Mona Charen

The morning TV chats shows were chockablock with beaming doctors last week telling the birth story of the second set of octuplets in American history. "Good Morning America" was just brimming with exclamations of joy and wonderment at the successful live delivery of eight premature infants. Mike von Fremd reported live from the California hospital and Diane Sawyer interviewed two from the team of doctors who performed the delivery. Everyone was wreathed in smiles.

But while the safe delivery of any baby is cause for thanksgiving, this tendency by the press to create celebrities of parents who give birth to multiple babies is utterly misbegotten.

It would be different if this were a natural occurrence. But it very rarely is. Data from the late 19th century, long before the era of fertility drugs, found that twins occurred roughly once in 87 births, triplets once per 7,103 births, and quadruplets once in 757,000 births. Quintuplets were not even reported. But fertility drugs have now made multiple births far more common -- and medical science has made it possible for more and more of these severely premature infants to survive. It's wonderful if they survive, and even more wonderful if they are healthy. But in a multiple birth involving more than two babies, the risk of early death and a host of medical and psychological problems -- from cerebral palsy to learning disabilities -- skyrockets. Assisted reproduction technology available, if used properly, can dramatically reduce the odds of multiple births. When a woman finds herself pregnant with so many at once, it's a failure of assisted reproduction, not a triumph.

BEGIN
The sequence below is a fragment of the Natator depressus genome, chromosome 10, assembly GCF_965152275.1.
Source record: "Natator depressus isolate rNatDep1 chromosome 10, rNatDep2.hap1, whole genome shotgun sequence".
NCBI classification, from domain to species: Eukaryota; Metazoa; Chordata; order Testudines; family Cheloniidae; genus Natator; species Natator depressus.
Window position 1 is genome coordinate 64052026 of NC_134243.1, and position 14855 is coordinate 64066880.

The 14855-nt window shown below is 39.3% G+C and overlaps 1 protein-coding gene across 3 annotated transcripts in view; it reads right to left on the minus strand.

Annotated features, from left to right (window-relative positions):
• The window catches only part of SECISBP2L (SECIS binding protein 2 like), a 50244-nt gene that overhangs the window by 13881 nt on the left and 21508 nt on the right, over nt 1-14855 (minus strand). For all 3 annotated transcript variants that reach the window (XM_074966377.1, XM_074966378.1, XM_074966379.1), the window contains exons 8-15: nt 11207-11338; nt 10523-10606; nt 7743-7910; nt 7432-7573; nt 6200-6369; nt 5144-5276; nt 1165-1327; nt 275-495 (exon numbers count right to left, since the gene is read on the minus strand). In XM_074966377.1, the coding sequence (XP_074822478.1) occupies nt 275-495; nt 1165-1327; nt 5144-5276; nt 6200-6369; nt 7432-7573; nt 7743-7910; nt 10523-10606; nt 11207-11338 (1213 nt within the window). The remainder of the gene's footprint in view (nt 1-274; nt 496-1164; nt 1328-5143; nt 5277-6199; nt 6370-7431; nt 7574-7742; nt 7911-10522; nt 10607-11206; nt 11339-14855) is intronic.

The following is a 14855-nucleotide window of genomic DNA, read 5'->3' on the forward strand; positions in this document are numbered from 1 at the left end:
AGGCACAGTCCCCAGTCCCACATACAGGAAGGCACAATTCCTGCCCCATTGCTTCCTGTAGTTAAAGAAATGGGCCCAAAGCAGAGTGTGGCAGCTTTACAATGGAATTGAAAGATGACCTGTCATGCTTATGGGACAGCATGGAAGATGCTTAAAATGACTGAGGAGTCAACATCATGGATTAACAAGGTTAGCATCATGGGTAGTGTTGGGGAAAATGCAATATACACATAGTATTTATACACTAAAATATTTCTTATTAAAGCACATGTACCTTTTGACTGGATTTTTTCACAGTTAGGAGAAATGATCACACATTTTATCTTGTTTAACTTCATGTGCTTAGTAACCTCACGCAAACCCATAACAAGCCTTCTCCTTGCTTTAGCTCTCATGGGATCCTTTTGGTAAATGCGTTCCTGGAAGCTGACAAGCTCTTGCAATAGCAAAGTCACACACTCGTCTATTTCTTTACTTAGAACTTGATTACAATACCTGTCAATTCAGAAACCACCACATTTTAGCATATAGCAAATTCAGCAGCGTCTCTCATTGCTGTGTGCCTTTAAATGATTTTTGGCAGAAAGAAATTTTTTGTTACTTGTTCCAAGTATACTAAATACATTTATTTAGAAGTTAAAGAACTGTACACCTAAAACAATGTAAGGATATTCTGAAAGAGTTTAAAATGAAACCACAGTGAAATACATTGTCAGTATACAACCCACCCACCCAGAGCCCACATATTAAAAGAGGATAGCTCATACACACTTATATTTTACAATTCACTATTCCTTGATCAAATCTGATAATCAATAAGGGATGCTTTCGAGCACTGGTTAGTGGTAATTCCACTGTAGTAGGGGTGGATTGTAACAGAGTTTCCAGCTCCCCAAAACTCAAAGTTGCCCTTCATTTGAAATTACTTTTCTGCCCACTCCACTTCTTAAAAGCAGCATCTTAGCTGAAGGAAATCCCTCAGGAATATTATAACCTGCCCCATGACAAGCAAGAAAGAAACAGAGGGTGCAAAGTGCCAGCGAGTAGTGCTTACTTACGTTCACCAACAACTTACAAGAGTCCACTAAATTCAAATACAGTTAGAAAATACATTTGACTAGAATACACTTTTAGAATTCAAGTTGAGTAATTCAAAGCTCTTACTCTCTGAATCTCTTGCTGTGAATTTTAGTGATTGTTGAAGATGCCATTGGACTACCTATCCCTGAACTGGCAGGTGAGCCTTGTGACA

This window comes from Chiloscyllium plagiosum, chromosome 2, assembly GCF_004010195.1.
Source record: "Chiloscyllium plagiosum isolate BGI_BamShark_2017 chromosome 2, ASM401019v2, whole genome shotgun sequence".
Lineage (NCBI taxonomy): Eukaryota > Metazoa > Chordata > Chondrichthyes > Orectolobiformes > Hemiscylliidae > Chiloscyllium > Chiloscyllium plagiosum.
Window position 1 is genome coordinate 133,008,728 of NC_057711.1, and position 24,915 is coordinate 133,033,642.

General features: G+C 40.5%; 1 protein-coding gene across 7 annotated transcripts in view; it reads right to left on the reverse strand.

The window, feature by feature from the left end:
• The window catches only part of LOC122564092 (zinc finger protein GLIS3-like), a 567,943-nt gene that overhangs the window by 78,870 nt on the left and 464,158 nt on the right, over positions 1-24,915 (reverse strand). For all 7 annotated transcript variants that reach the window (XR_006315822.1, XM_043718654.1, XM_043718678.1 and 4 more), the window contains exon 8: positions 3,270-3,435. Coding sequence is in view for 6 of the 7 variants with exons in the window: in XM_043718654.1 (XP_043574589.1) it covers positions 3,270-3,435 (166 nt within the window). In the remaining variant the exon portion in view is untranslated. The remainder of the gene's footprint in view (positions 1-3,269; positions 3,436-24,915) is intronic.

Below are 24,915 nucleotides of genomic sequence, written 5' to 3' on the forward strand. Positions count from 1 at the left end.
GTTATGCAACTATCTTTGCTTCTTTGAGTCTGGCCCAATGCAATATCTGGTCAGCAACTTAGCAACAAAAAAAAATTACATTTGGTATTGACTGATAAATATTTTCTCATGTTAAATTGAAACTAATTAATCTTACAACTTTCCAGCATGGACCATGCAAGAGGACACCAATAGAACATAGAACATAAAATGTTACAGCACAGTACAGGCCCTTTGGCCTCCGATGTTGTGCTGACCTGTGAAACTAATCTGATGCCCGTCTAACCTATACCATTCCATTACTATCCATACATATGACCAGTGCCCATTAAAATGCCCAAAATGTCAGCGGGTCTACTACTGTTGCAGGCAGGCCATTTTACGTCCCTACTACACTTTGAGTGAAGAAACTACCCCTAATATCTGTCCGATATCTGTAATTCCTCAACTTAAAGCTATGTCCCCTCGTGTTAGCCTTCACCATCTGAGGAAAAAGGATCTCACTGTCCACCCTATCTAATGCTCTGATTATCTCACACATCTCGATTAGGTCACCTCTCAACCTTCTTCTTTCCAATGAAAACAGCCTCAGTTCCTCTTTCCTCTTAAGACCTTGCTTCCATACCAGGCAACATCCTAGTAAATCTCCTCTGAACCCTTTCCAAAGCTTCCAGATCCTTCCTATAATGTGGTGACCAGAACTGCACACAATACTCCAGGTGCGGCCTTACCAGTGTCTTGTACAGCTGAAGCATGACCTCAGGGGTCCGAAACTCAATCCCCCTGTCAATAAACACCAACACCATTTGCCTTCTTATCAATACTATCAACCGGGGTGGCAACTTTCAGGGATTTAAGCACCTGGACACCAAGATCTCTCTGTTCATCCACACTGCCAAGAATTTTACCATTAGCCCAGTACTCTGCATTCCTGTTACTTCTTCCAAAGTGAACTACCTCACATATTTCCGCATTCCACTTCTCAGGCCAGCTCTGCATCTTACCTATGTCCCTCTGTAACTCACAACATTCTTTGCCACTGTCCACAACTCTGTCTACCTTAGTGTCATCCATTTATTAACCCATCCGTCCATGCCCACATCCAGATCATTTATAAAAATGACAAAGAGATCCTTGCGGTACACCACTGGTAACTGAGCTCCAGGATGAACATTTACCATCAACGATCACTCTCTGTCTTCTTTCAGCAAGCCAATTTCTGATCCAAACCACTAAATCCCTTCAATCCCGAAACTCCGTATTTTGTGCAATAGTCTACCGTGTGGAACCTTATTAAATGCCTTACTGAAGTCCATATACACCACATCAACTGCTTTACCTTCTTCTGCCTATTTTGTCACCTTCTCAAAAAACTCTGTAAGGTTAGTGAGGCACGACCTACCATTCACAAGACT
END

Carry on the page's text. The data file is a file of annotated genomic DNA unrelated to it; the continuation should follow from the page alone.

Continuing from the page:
A few days after the octuplets' birth, news about their mother began to leak out. We have learned that Nadya Suleman, 33, is a single, unemployed woman who already has six children between the ages of 2 and 7 (one of whom suffers from autism). The father of her new brood is reportedly a friend who donated his sperm, and Suleman is said to be hoping that Oprah Winfrey will pay her $2 million to appear on her program.

Maybe the party was premature.

Mona Charen

Mona Charen is a syndicated columnist, political analyst and author of Do-Gooders: How Liberals Hurt Those They Claim to Help .
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